MIAMI (CBSMiami) – When it comes to people looking to enhance their career or change it all together, Florida is a top spot in the country, according to the job website Indeed.
On Monday, the job website Indeed released its list of 25 best cities for job seekers and three of the top ten metro areas are in Florida, with Miami topping the list (#1), followed by Orlando (#2), and Jacksonville (#7).
Interestingly, all of the top 15 metros on the list are in the south and west regions of the country.
A stronger labor market affords many opportunities for job seekers right now and is allowing for more lifestyle considerations to influence their job search.
Indeed created the “Best Cities for Job Seekers” list by analyzing U.S. metro areas with the most job postings according to four categories: job market favorability, salary weighted for cost of living, and employee rankings for work/life balance and job security and advancement opportunities.
“We have seen a migration trend where people are moving away from cold places looking to live in warm climates, so it is no surprise that we are seeing companies providing more job opportunities in Sun Belt cities like Miami, Austin, and San Diego,” said Paul D’Arcy, senior vice president at Indeed.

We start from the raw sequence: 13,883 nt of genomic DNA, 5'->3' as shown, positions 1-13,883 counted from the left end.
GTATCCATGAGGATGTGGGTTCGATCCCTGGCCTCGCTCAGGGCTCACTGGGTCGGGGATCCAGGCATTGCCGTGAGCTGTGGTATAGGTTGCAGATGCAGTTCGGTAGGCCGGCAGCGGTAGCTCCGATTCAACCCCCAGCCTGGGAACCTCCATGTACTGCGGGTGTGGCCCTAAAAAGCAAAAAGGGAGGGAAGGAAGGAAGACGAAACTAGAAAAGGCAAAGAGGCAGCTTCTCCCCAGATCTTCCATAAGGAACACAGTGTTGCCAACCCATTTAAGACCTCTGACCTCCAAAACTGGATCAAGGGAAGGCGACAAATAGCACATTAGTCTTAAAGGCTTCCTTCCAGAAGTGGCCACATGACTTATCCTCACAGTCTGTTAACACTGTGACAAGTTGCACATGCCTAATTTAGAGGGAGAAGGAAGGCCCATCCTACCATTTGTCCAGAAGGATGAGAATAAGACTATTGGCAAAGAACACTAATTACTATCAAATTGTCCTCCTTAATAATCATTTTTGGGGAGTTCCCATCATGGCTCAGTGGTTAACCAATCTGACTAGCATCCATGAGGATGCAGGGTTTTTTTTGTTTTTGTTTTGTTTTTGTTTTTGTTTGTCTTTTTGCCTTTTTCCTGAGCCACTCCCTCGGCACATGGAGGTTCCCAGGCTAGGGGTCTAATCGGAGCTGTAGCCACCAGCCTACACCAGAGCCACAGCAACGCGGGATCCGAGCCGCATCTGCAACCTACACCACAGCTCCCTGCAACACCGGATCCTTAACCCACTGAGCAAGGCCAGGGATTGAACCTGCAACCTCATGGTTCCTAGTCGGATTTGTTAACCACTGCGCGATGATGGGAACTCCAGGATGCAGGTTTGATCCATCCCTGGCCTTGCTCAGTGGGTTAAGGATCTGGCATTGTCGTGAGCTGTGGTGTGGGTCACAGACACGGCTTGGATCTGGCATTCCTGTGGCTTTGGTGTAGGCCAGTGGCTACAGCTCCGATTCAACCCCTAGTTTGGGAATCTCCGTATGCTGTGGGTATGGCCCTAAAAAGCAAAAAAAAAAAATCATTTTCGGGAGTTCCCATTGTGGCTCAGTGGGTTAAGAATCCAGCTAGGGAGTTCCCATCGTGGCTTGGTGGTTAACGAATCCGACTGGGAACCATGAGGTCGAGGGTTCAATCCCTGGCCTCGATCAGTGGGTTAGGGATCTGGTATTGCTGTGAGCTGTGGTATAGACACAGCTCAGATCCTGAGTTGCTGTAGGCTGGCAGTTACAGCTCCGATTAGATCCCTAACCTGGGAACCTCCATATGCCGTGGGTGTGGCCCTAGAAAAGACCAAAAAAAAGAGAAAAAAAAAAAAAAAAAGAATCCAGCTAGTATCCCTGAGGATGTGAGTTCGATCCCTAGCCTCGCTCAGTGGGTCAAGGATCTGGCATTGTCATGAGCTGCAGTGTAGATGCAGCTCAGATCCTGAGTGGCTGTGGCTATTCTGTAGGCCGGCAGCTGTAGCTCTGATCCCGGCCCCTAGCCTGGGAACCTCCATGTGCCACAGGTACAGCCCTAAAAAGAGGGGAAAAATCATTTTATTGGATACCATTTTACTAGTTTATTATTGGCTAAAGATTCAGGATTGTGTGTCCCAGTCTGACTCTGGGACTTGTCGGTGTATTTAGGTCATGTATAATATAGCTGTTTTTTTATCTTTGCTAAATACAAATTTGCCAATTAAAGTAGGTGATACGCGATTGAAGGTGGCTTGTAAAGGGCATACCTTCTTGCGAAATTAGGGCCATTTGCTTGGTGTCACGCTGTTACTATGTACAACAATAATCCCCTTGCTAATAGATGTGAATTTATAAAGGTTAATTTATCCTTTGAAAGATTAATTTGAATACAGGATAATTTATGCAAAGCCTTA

Miami and South Florida serves as U.S. headquarters for Latin American operations for hundreds of multinational corporations including Disney, American Airlines, Cisco, Exxon, Microsoft, Kraft Foods, Oracle, Sony, Visa International, and more, adding to a robust job market.
The Miami metro area work/life balance and job security/advancement ratings by employees ranked highest. They also gave high marks for employee satisfaction and job market favorability.
Texas and California metro areas made a strong showing on the list, with Austin (#4), Sacramento (#5), San Jose (#6), San Diego (#8), and Houston (#9) appearing in the top ten. Indeed findings also indicate that Raleigh (#3) ranked highest for job market favorability and Seattle (#17) ranked highest for salary/cost of living.
What the list is missing are cities from the manufacturing-heavy Midwest.
“Manufacturing jobs have steadily declined over the years and haven’t shown promise for career growth like a generation ago,” said D’Arcy. “Those states are working to diversify their economy to attract workers and keep talent in their state.”